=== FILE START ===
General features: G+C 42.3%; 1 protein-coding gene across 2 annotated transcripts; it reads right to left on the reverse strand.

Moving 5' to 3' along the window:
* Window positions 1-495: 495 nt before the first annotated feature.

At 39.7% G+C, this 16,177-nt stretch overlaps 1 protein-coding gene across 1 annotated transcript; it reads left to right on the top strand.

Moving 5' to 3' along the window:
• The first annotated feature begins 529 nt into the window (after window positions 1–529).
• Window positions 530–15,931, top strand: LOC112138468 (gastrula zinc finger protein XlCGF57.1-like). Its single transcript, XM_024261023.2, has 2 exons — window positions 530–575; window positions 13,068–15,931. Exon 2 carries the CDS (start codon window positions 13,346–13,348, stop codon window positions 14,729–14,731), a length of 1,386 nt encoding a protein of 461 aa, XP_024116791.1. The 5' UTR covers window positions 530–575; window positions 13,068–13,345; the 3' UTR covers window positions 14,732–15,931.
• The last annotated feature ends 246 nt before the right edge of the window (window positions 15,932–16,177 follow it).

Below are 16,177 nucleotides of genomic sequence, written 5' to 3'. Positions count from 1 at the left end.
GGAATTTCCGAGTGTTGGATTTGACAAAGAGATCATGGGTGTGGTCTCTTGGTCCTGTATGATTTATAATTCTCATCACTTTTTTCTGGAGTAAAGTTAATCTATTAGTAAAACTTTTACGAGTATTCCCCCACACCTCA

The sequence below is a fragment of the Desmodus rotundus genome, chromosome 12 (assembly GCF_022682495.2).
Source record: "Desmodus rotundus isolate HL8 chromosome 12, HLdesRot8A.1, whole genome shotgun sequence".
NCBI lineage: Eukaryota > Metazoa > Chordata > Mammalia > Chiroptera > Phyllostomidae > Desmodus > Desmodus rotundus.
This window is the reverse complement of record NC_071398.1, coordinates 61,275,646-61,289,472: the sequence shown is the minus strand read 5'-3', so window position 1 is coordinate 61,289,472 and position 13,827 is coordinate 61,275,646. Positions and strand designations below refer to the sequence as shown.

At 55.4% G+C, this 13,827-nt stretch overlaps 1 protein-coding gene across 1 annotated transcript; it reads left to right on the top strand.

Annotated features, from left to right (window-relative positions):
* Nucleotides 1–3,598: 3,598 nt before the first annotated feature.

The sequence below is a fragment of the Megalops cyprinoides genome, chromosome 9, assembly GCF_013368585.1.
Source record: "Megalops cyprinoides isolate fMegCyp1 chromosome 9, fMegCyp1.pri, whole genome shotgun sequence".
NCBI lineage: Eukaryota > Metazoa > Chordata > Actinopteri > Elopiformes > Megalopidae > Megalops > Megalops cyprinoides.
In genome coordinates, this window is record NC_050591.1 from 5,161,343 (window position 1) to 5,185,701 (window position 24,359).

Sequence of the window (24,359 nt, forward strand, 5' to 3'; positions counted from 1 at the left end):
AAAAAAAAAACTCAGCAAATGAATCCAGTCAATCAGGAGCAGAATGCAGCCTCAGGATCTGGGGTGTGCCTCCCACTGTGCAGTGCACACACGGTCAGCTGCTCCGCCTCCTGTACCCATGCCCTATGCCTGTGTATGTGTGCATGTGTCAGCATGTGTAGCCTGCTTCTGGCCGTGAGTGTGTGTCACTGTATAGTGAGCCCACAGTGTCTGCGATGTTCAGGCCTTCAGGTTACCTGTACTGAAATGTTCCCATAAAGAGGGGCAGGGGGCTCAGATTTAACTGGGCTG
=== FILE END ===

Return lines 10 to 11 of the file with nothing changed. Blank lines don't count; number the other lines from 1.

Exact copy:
GGAATTTCCGAGTGTTGGATTTGACAAAGAGATCATGGGTGTGGTCTCTTGGTCCTGTATGATTTATAATTCTCATCACTTTTTTCTGGAGTAAAGTTAATCTATTAGTAAAACTTTTACGAGTATTCCCCCACACCTCA

The sequence below is a fragment of the Desmodus rotundus genome, chromosome 12 (assembly GCF_022682495.2).